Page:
Another key skill which I’ve picked up is to test and validate design in a tangible way as early as possible. It could be anything from a value proposition, concept, physical or digital product. Going through a non-linear cycle of design, prototyping and iteration is a key skill that can be applied when working within and outside of any organisation, as businesses and consumers are evolving constantly.
Q: What advice would you give to people considering a switch from a non-design job to one similar to yours?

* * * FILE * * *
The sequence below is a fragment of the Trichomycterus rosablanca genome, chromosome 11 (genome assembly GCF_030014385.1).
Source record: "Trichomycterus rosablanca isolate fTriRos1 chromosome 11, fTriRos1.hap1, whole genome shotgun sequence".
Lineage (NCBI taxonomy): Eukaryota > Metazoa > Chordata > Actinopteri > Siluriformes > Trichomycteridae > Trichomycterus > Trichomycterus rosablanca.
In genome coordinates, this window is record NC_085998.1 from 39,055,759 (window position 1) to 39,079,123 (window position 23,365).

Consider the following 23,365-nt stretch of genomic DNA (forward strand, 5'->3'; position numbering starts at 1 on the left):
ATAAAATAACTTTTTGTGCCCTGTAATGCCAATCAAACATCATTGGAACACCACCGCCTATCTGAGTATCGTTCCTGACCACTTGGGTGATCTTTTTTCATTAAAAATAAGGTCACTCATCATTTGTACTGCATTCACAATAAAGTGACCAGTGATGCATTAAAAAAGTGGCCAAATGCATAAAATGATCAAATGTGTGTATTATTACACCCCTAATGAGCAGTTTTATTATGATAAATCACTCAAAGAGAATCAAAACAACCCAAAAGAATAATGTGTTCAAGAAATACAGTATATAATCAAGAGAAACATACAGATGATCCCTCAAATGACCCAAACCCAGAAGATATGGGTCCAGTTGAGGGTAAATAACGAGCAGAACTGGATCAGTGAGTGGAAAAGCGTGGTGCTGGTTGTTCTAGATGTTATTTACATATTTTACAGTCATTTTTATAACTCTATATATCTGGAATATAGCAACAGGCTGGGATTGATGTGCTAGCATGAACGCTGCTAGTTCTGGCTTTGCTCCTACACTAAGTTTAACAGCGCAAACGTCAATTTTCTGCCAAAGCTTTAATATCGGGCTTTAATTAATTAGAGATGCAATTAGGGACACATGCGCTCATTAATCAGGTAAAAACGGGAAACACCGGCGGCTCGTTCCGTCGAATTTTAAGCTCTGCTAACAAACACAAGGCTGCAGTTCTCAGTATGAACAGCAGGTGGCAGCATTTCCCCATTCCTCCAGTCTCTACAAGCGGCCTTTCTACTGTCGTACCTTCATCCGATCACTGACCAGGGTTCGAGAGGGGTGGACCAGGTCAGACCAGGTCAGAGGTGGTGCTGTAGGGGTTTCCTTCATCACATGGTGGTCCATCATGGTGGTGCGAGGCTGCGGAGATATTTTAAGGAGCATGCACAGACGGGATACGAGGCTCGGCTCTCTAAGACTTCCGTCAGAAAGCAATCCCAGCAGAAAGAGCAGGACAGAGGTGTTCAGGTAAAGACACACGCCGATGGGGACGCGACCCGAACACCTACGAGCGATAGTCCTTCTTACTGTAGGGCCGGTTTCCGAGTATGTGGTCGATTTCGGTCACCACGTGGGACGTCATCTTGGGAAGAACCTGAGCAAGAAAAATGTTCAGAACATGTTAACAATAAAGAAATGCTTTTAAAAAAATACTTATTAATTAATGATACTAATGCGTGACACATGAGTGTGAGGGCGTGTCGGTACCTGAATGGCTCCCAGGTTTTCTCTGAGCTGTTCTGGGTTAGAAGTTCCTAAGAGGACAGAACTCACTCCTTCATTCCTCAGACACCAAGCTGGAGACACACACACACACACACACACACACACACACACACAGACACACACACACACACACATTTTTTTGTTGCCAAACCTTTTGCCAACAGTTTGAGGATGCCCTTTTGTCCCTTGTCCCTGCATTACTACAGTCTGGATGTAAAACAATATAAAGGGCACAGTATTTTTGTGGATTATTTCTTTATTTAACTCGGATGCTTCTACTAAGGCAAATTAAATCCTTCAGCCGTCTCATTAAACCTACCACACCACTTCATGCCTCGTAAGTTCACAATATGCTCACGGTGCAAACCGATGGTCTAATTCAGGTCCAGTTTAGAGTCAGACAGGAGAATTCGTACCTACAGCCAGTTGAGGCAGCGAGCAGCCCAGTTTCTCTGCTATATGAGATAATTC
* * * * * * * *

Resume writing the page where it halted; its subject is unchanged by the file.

Some advice based on my personal experience is to start learning and connecting with an area of design that you are interested in. This could be in the form of a book, an online course or even speaking to a design professional to help you understand more about the design process and ways of working. Leverage opportunities such as the Skills Future Study Award for Design or design conferences to immerse yourself in the learning of design. Identifying the required skills and possible career pathways for design professionals is also a tangible step in mapping a pivot and guiding your next job search. Consider identifying an initiative in your current role that could be used as a testbed for some application of design, which might be a win-win for yourself and your employer. In some way, making a career switch is a design process in itself which I am still a participant of. So stay curious, experiment and have fun!